In all my years of gigs, I’ve never worn earplugs once. I didn’t even take the ones they gave out at My Bloody Valentine‘s set at the Picnic in ’08. That’s how hardcore my ears are and/or how stupid I am. I would, however, have gladly used ear plugs on Friday night while watching The Joy Formidable tear through their short, clamorous set in Academy 2. Their collection of punked-up, breakneck-speed songs blaring through the big speakers in the small basement room did some considerable damage to my right ear but I can’t say I regret it one bit. Their sound is completely at odds with that of their support act, Our Little Secrets, who seem to be opening every gig in Dublin with their thoughtful, melodic indie tunes. I didn’t see the Rhob Cunningham-led troupe on this occassion but the gulf between their styles is probably visible from space.
A long wait for the headline act allowed one to prepare for the contrast in sound while the crowd began to swell, edging closer to the front of the stage where eager fans inquisitively checked out the set-list written on an orange on the floor. From this we knew we were getting the short and sweet set that is to be expected from a band that have yet to finalise their debut album. Latest single “Popinjay” aside, the material for tonight’s show is drawn from their 2009 mini-album A Balloon Called Moaning. The Welsh three-piece stroll onto the 2-inch high stage and quietly go about getting their various bits and bobs in order. Singer/guitarist Ritzy Bryan spends some time putting her collection of 15 guitar pedals to good use as the band work up a bit of a racket before belting into opener “The Greatest Light Is The Greatest Shade”. Already the band are creating a huge, scuzzy din and – by hurling themselves back and forth around the stage – have begun to looked a bit more ragged than the refined young people who walked onstage just a few moments ago. Frontwoman Ritzy was wearing a tidy grey dress and the more she flung herself about, the more she resembled an office worker letting off steam on a Friday night. Her energy and enthusiasm were valiantly matched by bass-playing singer Rhydian Dafydd and drummer Matt Thomas. Following this up with the excellent “Cradle”, it was clear that the large crowd were well versed in the band’s back catalogue and their delight at most of tonight’s renditions resembled the kind of reactions normally reserved for bigger bands in considerably bigger venues. It seems inevitable that such luxurious surroundings will soon play host to The Joy Formidable live show. They’ve lured a very good crowd down to this underground corner and with a performance like this, their stock should be rising quicksmart.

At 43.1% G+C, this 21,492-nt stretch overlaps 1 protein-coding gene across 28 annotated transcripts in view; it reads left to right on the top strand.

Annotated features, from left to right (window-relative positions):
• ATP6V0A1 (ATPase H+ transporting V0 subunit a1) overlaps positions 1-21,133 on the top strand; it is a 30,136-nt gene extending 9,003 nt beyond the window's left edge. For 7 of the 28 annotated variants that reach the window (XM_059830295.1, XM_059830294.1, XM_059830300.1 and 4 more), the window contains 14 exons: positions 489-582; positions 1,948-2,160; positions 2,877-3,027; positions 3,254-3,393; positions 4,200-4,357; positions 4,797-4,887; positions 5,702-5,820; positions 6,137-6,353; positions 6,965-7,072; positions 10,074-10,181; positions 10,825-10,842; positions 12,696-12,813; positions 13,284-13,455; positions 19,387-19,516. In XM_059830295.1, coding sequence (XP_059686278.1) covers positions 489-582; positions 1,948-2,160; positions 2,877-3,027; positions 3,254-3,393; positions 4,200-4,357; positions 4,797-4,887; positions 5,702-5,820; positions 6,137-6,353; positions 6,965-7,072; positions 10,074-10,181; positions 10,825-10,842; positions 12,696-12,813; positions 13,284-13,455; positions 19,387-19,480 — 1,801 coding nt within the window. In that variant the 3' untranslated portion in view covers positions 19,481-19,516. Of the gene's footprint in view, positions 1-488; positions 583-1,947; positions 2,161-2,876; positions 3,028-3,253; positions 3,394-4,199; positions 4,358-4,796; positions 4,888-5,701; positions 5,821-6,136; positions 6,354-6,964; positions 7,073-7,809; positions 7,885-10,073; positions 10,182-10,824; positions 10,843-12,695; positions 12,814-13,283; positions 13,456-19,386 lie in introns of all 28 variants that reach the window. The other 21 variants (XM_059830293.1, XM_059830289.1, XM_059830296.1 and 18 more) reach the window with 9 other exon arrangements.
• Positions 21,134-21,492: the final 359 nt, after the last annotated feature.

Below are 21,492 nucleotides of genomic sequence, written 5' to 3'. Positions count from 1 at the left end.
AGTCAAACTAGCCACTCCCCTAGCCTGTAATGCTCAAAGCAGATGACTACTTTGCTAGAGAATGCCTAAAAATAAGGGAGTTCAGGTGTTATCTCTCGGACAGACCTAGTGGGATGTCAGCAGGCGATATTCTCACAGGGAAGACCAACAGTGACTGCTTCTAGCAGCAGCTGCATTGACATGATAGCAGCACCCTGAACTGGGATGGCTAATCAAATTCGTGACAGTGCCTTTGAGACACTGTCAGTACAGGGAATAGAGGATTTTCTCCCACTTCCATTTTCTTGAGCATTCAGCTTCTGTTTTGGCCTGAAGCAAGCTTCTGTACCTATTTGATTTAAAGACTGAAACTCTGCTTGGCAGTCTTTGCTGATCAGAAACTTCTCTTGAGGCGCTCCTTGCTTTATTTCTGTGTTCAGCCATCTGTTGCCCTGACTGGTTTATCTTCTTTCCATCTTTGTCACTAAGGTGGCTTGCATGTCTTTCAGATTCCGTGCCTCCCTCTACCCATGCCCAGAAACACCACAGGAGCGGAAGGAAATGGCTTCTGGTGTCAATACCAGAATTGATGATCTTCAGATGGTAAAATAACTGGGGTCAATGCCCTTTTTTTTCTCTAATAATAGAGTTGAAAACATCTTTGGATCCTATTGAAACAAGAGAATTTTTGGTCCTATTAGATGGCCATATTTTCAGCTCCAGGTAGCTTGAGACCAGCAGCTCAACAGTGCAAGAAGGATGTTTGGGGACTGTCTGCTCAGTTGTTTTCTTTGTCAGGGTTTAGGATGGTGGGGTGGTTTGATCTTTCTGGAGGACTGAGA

The band could easily have dissappeared into the abyss that often swallows those bands of whom great things are expected very early on, but they have been quietly (actually, very loudly) working away, recording, touring and building up a decent following to accompany the positive reviews. Last summer I tipped them as ones to catch at Oxegen. As it turned out, they were nowhere near the IMRO tent at their advertised time so I didn’t get to see them. While announcing that this was their Dublin debut, Ritzy notes that they did in fact play Oxegen last year but that is not in Dublin. She is an amicable frontwoman, humbly chatting with the crowd assembled a few inches away from her throughout the set. The performances – apart from being extremely loud – are characterised by a mix of exhilerating, thrashing intensity and enduring, giddy smiles. This is never more evident than during “Austere”, the track that originally got me hooked on the band nearly two years ago. Its sugar-sweet, cyclical vocal melody paired with a caustic guitars and a brutal drum breakdown make for euphoric listening. Though the sound is never perfect in the venue, this is both to be expected from a venue like this and, possibly, desired by a band like this. The harsh, ear-splitting noise they create is bone-shakingly loud and let-ups from this kind of upbeat, visceral punk are few and far between. The concise and condensed set nears its completion with the airstrike assault rock of “Popinjay” gearing the crowd up for a truly epic closing performance of the pounding, primal optimism of “Whirring”. Though the venue, sound and deafening performances could well have worked against them, The Joy Formidable succeeded by doing all the important things right. They were tight, energetic and adventurous while maintaining a pleasant, friendly and cosy atmosphere within which they were free to expand their joyously noisy, danceable songs. Everything they did was done with earnest dedication and there was not a single moment when you could be foold into thinking they weren’t giving it their all. You also believe them when they say they’ll be back soon. It seems obvious that the demand for their next visit will be vastly greater once their live reputation and upcoming debut album gather pace.